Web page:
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Focus on the problems to find opportunities

The best ideas are those that solve customer problems. Marc was focussed on looking for problems to solve, typically customer problems.  This is exactly how they stumbled on their original idea of mail order videos. Renting videos was painful, especially remembering to take them back as Reed commented one day in the car, “Don’t remind me,” he said, shaking his head. “I just got nicked forty bucks by Blockbuster on a movie I returned late.”

Hire good people and create an environment to perform

Handpick a dozen brilliant, creative people, give them a set of delicious problems to solve, then give them space to solve them.  “What they want is freedom and responsibility. They want to be loosely coupled but tightly aligned.” Marc and Reed set the tone of the culture by their actions and interactions with each other by being honest and direct. Culture isn’t what you say. It’s what you do

Executing with strong decisive competent leadership

Marc had partnered with someone with vision, experience and clout in Reed Hastings. Reed had a track record of solving seemingly unsolvable problems.

Reed recognized the change required from the initial startup stage to the rapid growth stage that took an entirely different skill set. Marc had the insight and self awareness to recognise this and go with it.

Again after the Dotcom bubble they acted swiftly to trim and reorganise the Netflix team, a painful but necessary action. The reduced team brought renewed focus and energy. The speed and efficiency delivered faster and achieved their objectives quicker.

The business model will evolve and be refined to find a sweet spot

The Netflix business model wasn’t there from the start, it evolved and developed over time. Solving the customers problems and being a scalable and repeatable business was one of the first requirements that led to the video rentals.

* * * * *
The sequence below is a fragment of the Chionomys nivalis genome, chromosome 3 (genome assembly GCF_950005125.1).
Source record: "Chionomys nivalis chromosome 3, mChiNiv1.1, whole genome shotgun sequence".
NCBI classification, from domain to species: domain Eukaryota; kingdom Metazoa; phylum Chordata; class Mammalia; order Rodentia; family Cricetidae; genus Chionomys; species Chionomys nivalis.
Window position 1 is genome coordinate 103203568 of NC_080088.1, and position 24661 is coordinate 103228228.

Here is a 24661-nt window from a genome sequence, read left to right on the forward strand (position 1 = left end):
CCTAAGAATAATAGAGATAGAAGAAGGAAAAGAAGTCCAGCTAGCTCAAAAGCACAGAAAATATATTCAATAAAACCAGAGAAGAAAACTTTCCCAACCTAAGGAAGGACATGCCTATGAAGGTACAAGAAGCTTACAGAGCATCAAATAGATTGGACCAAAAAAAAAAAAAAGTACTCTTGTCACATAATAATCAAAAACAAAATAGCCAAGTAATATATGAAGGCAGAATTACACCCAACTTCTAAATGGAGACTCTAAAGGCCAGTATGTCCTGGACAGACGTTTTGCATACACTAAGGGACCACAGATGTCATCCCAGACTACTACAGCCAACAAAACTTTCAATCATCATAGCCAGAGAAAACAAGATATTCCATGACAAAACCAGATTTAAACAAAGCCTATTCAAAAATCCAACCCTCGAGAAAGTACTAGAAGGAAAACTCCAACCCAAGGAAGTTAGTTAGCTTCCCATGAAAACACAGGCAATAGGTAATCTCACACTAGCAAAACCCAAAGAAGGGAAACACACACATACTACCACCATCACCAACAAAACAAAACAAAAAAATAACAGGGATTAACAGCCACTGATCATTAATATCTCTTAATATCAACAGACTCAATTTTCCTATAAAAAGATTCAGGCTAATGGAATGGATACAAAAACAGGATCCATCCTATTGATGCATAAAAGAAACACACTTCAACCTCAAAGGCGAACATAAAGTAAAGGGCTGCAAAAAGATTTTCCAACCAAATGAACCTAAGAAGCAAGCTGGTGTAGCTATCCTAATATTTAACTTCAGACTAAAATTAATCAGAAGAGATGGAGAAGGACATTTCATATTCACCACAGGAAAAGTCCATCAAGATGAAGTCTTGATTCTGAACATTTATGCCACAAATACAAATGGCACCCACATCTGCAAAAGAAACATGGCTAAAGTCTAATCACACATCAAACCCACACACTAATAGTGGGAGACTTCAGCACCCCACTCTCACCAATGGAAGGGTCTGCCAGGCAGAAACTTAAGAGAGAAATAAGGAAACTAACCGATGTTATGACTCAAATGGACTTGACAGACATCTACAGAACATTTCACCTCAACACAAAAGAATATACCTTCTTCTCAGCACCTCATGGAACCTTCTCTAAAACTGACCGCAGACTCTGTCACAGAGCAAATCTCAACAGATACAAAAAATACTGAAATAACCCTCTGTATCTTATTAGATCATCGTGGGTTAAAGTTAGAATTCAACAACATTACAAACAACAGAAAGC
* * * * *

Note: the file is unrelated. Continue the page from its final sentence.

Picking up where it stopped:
Along the way they had discussions with both Amazon and Blockbuster to find a model that would work. Neither of these materialised and that kept forcing evolution.

Once again eliminating the late fees on returns drove them towards the unlikely subscription model which Marc thought wouldn’t work. From the start however they always thought of themselves as a content business.

Today it is the combination of content together with subscription service that has worked. Seeing the coming of the internet wave and “paddling in just at the right moment” as Marc puts it, made this model work.

“But now we had a new model, one we never could have brainstormed into existence. The most revolutionary structure in e-commerce was the result of years of work, thousands of hours of brainstorms, dire finances, and an impatient CEO.”

Agile test and learn quickly to test ideas and drive innovation

From the start Netflix was built on agility and test and learn principles over all else. Their very first test was posting a CD via the post office to confirm that it would arrive in time and within cost.

Netflix continually tested scenarios and offers through their website. They tested making their own DVD early on by distributing the infamous Bill Clinton speech the day after it was broadcast. They tested next day deliveries by offering it only in Sacramento and learned that referral and growth in new business was the bigger impact than the actual convenience.

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The biggest test of all was the 3 way test of a home rental library, serialized delivery and subscription. They didn’t expect subscription to work but it did and it was the most popular,

Focus is the secret weapon of an Entrepeneur, keep it simple don’t be distracted

There were several junctions in the path of Netflix that could have gone either way. The reason they stayed on track was because they maintained focus on their core objective. They resisted distractions and avoided complexity.

They called it the Canada principle where they resisted expanding into  Canada. It was a short-term move, with short-term benefits, diluting their focus.

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In the early stages they made almost all their more money from DVD sales. Yet they decided to jettison sales and focus only on rentals as that was their niche. Doing both confused customers and they knew they couldn’t compete with Amazon.

At one point when they wanted to go public the VCs on their board said they need to make their site more like a portal with reviews guides etc, but they resisted. 

The final message

This final message was my favorite and sums up the philosophy of That Will Never Work title and the essence of Marc’s approach in just a couple of sentences.

“The most powerful step that anyone can take to turn their dreams into reality is a simple one: you just need to start. The only real way to find out if your idea is a good one is to do it. You’ll learn more in one hour of doing something than in a lifetime of thinking about it.”

From That Will Never Work by Marc Randolph